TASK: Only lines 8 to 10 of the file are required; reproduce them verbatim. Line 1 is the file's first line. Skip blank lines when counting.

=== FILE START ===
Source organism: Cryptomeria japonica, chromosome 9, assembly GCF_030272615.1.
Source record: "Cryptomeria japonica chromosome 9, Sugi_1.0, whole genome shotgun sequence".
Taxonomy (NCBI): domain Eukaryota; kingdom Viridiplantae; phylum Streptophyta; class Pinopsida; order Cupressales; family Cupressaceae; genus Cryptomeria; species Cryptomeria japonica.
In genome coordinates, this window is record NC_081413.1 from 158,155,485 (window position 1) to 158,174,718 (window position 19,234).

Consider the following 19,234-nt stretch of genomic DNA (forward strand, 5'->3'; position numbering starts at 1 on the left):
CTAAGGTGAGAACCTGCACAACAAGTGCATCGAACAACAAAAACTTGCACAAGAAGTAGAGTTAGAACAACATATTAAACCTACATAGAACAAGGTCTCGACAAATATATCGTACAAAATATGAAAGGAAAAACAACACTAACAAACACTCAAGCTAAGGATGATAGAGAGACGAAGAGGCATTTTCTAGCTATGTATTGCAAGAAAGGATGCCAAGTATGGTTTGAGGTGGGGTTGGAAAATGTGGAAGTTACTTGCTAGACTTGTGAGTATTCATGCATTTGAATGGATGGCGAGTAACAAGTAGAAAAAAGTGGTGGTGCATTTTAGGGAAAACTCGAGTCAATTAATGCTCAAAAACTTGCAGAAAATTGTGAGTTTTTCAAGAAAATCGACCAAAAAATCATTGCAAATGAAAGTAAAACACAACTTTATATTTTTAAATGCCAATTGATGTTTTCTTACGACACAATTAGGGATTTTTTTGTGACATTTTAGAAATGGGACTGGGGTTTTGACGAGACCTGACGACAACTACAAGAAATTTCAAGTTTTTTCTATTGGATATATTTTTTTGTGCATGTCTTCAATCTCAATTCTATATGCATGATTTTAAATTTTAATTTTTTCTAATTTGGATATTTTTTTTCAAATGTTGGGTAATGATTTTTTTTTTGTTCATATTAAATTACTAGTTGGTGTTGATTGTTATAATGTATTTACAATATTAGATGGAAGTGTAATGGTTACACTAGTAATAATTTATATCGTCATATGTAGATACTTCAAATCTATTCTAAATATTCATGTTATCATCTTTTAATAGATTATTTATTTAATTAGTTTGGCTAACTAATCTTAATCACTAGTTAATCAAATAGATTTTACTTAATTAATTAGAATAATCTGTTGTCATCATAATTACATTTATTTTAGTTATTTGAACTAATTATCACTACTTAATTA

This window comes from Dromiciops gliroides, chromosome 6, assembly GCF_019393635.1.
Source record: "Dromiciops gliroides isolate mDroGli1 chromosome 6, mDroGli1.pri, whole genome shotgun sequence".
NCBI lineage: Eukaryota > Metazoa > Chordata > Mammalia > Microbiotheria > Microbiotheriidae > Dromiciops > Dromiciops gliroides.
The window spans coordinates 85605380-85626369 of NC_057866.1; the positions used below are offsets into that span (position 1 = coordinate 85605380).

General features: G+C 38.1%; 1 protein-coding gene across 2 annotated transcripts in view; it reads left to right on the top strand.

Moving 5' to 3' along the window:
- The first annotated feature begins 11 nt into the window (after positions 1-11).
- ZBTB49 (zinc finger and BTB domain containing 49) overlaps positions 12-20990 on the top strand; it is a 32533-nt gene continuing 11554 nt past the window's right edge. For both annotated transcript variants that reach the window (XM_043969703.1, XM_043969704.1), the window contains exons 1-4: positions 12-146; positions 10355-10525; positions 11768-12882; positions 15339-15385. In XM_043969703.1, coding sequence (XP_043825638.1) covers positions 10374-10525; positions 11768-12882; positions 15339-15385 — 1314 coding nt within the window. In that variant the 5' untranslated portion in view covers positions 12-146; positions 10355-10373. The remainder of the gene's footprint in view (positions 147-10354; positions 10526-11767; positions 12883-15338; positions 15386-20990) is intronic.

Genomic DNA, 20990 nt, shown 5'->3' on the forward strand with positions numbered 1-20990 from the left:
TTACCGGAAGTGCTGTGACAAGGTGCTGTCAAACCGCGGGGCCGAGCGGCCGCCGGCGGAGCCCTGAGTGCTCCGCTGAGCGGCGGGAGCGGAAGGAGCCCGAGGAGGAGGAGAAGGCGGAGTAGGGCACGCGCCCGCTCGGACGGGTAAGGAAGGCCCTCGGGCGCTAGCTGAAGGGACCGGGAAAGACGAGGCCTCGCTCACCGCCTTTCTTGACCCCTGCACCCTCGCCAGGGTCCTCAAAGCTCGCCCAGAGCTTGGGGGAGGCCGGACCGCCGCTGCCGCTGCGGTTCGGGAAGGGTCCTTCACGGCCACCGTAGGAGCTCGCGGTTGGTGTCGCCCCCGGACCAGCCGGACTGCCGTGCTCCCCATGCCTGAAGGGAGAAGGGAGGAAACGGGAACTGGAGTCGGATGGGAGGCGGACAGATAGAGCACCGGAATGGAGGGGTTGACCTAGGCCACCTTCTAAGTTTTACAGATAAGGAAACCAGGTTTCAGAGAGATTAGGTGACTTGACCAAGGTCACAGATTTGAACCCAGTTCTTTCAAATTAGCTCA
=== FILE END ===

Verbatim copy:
Source record: "Dromiciops gliroides isolate mDroGli1 chromosome 6, mDroGli1.pri, whole genome shotgun sequence".
NCBI lineage: Eukaryota > Metazoa > Chordata > Mammalia > Microbiotheria > Microbiotheriidae > Dromiciops > Dromiciops gliroides.
The window spans coordinates 85605380-85626369 of NC_057866.1; the positions used below are offsets into that span (position 1 = coordinate 85605380).